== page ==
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SUGARMAN 3 2012 SOULMUSIC.COM INTERVIEW
NEW SUGARMAN 3 ALBUM AND ALL THINGS DAPTONE
Between running the Brooklyn, NY, based Daptone Records and touring/recording with Sharon Jones and the Dap Kings, NEAL SUGARMAN made the time to cut a new album with his funky soul trio THE SUGARMAN 3--their first in over ten years. The result, a brand new platter called WHAT THE WORLD NEEDS NOW, is filled with originals, as well as their interpretations of soul-pop classics. While touring Europe with Sharon Jones and the Dap Kings, Neal made time for an interview with the “Soul Ninja” KEVIN GOINS.

Interview recorded May 1, 2012.

Kevin: This is Kevin Goins with SoulMusic.com. With us today is a man who wears so many hats. He is the co-owner of Daptone Records. He is an esteemed member of Sharon Jones and the Dap Kings, but we also know him as the leader of the Sugarman 3--Great Soul/Funk/Jazz trio--some greasy stuff they’ve brought to us over the years, such as the great album PURE CANE SUGAR, which was out almost 10 years ago. Well, he’s got the trio back together, and for a great cause. The album is called WHAT THE WORLD NEEDS NOW, and it is to benefit Dr. Wong’s brain tumor research program. We’re going to get more into that. Let’s welcome to the microphones … he’s over in Europe right now … let’s welcome Neal Sugarman. Neal, welcome to Soulmusic.com.

Neal: Nice to be here.

Kevin: Thank you for having us. Now, the album’s release date is May 15th. Tell us about WHAT THE WORLD NEEDS NOW, and what is the cause for this album?

Neal: Well, I just want to clarify; we are donating a percentage of the proceeds to a benefit that means a lot to me right now, which is a benefit that’s going to help some people getting deeper into brain tumor research. And that’s not really the reason for recording the record. That was just something that is real dear to my heart right now.

I have a brother who’s quite ill, so we’re all praying for him pushing through, but there’s really no cure for this disease, so it’s more … what we have to do is employ these minds to get deeper into research. So that’s what that’s about.

Again, the record is just-- it was more just that I’ve been working with Sharon Jones and the Dap Kings, and running the record label, and kind of put this band that I had that was … had a good reputation and we did a lot of gigs. I put it on the side for--it wasn’t quite 10 years, but it was 10 years since the last recording, and the members of the band, I had still kept in touch with.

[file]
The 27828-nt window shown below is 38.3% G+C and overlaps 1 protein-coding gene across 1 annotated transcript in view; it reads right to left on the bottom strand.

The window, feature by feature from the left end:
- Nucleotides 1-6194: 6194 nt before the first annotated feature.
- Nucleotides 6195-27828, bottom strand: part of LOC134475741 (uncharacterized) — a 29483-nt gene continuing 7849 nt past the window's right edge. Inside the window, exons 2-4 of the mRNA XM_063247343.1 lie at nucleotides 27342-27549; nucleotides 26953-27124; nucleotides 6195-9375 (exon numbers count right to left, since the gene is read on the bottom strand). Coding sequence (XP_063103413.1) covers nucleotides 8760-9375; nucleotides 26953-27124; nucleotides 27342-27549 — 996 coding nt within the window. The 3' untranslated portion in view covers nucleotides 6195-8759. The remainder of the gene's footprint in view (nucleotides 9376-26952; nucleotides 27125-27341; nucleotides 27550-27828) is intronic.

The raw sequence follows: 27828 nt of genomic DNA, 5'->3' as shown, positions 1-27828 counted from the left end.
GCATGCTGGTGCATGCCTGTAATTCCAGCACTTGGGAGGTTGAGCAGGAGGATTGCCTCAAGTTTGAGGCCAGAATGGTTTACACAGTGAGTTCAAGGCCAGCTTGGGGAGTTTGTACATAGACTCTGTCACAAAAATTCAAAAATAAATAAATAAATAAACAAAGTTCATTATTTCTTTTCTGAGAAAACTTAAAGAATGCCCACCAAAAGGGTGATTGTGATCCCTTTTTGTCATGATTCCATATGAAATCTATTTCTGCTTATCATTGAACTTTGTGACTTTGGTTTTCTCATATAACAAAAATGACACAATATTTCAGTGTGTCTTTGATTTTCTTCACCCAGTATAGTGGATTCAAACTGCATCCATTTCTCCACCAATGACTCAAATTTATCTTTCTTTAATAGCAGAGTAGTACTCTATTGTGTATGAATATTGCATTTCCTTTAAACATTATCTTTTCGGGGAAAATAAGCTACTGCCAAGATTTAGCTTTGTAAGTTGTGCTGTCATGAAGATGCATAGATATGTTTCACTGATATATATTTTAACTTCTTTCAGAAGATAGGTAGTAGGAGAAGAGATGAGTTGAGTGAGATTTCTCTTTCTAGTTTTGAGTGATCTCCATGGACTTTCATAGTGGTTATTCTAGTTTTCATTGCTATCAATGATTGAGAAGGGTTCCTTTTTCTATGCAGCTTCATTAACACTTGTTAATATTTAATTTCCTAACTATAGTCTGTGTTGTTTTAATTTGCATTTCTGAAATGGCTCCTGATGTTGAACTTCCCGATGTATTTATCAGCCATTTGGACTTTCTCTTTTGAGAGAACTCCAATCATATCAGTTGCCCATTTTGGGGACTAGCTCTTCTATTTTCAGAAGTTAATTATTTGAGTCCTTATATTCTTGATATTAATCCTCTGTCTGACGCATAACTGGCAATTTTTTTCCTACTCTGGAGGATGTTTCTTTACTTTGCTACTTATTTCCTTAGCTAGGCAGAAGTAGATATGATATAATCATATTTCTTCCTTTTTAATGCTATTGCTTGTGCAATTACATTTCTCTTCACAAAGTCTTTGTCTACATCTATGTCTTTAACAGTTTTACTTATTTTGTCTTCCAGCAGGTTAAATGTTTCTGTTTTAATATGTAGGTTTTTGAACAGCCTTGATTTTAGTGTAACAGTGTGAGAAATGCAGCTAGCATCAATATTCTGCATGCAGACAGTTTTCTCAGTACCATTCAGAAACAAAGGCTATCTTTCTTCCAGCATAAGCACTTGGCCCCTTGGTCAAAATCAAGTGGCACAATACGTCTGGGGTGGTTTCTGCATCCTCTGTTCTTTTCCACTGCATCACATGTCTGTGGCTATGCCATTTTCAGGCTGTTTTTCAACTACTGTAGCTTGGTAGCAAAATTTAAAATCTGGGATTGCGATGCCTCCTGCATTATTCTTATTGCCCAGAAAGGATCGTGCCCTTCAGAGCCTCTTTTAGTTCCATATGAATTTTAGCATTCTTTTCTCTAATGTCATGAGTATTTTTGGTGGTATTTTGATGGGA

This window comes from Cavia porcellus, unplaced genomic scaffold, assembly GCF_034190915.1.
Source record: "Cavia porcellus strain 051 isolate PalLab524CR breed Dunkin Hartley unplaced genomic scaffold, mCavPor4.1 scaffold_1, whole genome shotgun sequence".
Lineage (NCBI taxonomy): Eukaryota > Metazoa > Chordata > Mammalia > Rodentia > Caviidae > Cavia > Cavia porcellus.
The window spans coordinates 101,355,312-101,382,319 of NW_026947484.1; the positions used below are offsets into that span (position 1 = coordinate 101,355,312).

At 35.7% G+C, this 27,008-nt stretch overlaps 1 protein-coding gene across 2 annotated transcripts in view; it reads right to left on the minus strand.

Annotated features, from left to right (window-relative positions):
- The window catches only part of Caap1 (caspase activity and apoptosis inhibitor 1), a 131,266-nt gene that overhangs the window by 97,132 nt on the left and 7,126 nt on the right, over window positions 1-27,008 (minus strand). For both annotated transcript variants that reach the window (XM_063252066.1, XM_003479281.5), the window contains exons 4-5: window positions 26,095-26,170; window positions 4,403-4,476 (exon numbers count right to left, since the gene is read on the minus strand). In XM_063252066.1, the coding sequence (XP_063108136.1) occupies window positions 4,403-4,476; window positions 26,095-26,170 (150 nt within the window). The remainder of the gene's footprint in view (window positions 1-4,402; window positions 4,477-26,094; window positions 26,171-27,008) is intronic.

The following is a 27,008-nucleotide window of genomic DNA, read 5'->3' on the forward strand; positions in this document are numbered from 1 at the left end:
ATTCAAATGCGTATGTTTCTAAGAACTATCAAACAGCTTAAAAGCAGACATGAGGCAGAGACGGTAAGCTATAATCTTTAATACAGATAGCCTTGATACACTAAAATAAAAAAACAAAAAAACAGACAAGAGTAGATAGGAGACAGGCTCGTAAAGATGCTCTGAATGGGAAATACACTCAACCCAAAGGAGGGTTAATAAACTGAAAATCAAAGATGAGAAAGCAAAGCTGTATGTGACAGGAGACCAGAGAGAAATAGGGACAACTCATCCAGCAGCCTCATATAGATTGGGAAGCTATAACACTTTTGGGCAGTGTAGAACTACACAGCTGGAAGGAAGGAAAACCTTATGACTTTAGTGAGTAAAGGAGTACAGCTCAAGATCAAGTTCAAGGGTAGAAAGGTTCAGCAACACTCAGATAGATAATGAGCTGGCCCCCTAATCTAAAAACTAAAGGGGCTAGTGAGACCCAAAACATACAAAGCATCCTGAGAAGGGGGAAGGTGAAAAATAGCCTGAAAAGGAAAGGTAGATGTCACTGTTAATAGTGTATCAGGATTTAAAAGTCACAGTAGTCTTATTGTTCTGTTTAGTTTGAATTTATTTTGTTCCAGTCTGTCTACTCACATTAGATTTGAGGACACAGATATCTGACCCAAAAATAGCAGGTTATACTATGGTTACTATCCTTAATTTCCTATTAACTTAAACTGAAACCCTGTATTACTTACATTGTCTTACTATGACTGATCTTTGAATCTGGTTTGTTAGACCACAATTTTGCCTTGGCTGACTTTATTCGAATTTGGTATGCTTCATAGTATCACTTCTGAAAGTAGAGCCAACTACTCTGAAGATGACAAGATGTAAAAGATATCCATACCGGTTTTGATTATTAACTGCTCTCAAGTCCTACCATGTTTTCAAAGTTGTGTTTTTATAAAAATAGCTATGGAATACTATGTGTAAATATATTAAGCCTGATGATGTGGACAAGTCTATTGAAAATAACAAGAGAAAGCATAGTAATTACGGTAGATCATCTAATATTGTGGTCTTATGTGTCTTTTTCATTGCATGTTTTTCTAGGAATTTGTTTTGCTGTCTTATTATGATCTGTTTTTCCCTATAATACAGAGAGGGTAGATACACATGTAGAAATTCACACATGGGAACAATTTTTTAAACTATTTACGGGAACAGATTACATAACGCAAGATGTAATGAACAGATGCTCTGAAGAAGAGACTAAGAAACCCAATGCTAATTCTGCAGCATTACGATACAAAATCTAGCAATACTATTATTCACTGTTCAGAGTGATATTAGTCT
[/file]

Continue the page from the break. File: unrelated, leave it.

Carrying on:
I was hanging out with Adam Scone the organ player who’s just like one of the greatest organ players I’ve ever had a chance to play with and meet. Still, to this day, I think he’s incredible. So we were hanging out and we were like, “Hey, man, let’s try to get the band back together and get into the studio,” and we started just writing a couple of songs together, and thinking about the direction that we wanted to take the band in this time around.

So it was really no expectation. I blocked out a week at the Daptones Studio in between tours and recording sessions, and all the mayhem that we had going on over there, and just started digging into some music, and it just started flowing like really better than I ever could have hoped it would have.

Again, I took the kind of no expectations approach, and I was real clear, “Let’s just play together,” and this band has a certain sound when these musicians get together, I wasn’t going to try to put them in any kind of box, but let’s keep playing music, and if something doesn’t work, we’ll scrap it and move on. We were just rolling tape the whole time, and fortunately for me, it came out to be what I think is probably the best Sugarman 3 record we’ve ever done so far.

Kevin: That’s amazing! I heard the album the other week, and one thing I enjoyed, and it caught me by surprise--and I had to almost adjust my headphones-- but this album was mixed to mono.

Neal: Yeah, that was a decision that I had made. It had nothing to do with when we were cutting the record. Gabe and I, Gabe Roth, Boscoe Bassman, producing most of the stuff on Daptone--we started mixing the record, and one of the things that we do when we mix is, when we pan a record for stereo, it doesn’t make sense for us.

A lot of modern records are panned pretty minimally, actually. You might hear things moving from one side to the other, but to me, real stereo recording is the drums on one side, horns on the other side. You might here some reverb from the horns on the same drum channel, and it can really create a real open warm sound by panning stuff broad that way.

I just kind of felt like the way that we recorded the record and the sound I was going to, I just kind of wanted to keep everything center. You end up, if you have to mix the record a certain way to keep everything open and not put too much stuff on top of each other, to make it kind of work. Just kind of a little bit of a challenge for us, and something to make the record sound different.

But another thing is, when you hear records now, the way records are played in night clubs or restaurants, sometimes the record’s panned too hard. You only hear … you could be sitting in the front of the restaurant and you hear only one half of the record. So I kind of like the idea of keeping this one mono. I don’t want to give the impression that it was a real big throughout our decision. It was just kind of like Gabe said to me, “How do you want to mix it?” And I said, “Mono.” And we just kind of kept it going that way. It worked out good.

Kevin: Like Phil Spector, back to mono.